Tried And Tested Tips For Incredible Travel Photography

Travel PhotographyPhotographs tell a lot more than a thousand words! With a strong presence of social media in our lives, there is no way you can go to a trip and not have the photos to share with the world. If you have wondered how some people get amazing images, while your pictures look as if taken with a potato! Here are the best-kept secrets of getting incredible travel photographs 

Get the right camera 

The most important thing to keep in mind is to have the right camera for the task. Mobile phone cameras have come off age, but they are still no match for proper cameras. If you want great photos, you are going to need the right equipment. Nowadays, you can get really powerful mirrorless cameras, and even beginner-friendly DSLRs to get started with your photography journey. Having said that, do not limit yourself to the hardware.  

Play with light and shades 

Learn how to make the best use of the ambient light in the scene. Keep the key light zones of the day in mind, and avoid harsh lights during the midday. The golden hour (5am – 5:45am) is perfect for warm lights that bring out an ethereal aspect in your subjects, but once you learn how to use the light in the scene to your advantage, you will start seeing new compositions that would not be apparent otherwise.  

Shooting with flash/speedlights 

Carrying flashlights on your trip may not be quite feasible for the obvious reason of their bulk. But if you know where to find, there is a wide range of portable flashes that you can use to get great photographs when the ambient light goes down. Open the lens wide at f1.8 or f2 and let it pull in as much light as is possible. While using a flash learn how to make the best use of its throw. Reflected light is great for images with more textures and tonality.  

Wide open aperture for Bokeh! 

Love getting those delicious bokehs in your photos? Try shooting with a wide open aperture which will give you an amazing shallow depth of field as long as you are relatively close to the subject. For good boheks, you need a good amount of subject separation. The second thing that you need to keep in mind about getting good bokehs is to have a shutter with more blades. The more blades in the shutter, the more circular ‘bokeh balls’ you are going to get.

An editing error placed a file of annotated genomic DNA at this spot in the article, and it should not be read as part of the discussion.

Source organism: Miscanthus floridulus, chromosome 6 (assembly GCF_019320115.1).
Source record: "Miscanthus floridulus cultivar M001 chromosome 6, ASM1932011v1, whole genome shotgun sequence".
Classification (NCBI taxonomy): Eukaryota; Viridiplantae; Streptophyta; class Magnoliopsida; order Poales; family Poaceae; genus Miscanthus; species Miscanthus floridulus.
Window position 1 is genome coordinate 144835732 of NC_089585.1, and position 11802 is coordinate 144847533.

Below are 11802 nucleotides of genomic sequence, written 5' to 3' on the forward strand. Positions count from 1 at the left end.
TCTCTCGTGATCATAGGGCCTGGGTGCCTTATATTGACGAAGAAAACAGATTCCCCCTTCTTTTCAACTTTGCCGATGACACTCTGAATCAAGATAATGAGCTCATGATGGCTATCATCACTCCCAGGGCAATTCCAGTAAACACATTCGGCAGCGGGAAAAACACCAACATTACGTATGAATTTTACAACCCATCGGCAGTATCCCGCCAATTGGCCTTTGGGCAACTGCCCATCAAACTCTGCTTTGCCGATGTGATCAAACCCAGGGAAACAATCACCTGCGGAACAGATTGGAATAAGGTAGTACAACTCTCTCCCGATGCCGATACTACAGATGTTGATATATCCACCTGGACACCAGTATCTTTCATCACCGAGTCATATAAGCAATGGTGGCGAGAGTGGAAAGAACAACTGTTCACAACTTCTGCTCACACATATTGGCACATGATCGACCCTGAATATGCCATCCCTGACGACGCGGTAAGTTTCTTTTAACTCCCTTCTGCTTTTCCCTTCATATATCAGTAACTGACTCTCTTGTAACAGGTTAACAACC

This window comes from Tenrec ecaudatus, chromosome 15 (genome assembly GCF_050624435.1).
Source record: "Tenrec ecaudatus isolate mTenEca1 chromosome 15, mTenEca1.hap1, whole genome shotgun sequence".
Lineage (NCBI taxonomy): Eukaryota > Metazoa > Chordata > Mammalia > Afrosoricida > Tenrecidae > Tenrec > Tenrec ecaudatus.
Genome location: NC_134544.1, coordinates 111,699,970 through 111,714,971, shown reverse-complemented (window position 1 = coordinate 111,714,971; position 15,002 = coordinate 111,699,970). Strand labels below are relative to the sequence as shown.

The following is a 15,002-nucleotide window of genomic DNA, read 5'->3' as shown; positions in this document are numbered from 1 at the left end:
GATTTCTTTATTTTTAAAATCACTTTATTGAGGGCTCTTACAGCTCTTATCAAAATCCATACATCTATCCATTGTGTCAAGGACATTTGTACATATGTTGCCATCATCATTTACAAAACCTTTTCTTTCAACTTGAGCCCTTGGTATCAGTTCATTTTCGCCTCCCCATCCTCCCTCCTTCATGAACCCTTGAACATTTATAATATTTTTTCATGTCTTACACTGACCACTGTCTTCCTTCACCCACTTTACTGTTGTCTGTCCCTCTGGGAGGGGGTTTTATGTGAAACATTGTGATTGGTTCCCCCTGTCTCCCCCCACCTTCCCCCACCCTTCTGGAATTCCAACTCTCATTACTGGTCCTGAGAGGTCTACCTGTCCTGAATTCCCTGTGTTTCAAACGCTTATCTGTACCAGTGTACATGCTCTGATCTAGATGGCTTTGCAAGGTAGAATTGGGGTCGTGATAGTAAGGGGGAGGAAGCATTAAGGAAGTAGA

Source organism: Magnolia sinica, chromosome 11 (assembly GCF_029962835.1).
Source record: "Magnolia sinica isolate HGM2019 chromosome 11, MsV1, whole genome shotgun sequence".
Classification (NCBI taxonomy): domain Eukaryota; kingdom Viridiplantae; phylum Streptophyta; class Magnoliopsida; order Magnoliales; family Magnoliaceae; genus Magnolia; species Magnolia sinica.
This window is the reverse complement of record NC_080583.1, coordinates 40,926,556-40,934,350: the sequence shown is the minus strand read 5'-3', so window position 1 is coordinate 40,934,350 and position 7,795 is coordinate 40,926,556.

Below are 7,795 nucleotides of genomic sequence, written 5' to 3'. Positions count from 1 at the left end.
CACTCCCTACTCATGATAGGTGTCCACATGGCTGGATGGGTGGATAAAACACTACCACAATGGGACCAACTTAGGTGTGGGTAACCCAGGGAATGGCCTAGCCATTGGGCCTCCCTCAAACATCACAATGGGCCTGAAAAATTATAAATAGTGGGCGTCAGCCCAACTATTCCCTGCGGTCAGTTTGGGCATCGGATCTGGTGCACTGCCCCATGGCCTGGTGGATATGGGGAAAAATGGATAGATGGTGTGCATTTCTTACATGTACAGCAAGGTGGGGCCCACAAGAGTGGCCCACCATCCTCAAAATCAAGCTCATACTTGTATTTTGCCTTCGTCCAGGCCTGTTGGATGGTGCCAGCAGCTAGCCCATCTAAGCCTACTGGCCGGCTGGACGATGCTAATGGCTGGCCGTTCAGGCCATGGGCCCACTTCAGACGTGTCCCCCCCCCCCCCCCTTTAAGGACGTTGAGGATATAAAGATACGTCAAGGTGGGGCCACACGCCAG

Use props 

Want your vacation portraits to pop? Make use of props in the images. Ask the subjects to use interesting props available in nature that will help you bringing out the unique aspects without taking the focus from the subject. Even a motorcycle helmet or a pair of motorcycle gloves can be a wonderful story-telling prop! If there is no prop avail, make use of things available in the scene. There could be some architecture of special visual interest, or you can leverage something else in the scene that can make the picture worth keeping!  

Get better at composition skills 

The immortal images that you see in galleries and websites are not great because they were shot on the most powerful cameras, they are amazing because of the composition of the image. Learn to see interesting compositions in boring scenes that the human eye would otherwise not see. It is all about the perspective and creating an image that looks different than what the normal eye sees. Keep on trying with different angles and compositions and you will get better with time.  

Shooting RAW Vs. Straight out of camera 

Shooting RAW gives you a vast range of colours and tones to play with. A lot of the data is preserved in RAW format which can be recovered with a compatible RAW manipulation software. You can make a vast range of tweaks and modifications to the image and make it look completely different than what you get directly out of camera. 

Colour Vs. B&W 

Arguably B&W images preserve a lot more tone and texture in the images compared to colour images. The decision to shoot in colour or black and white lies with you. Whether you want to get the colours or keep a classic high contrast B&W look is a decision you have to make.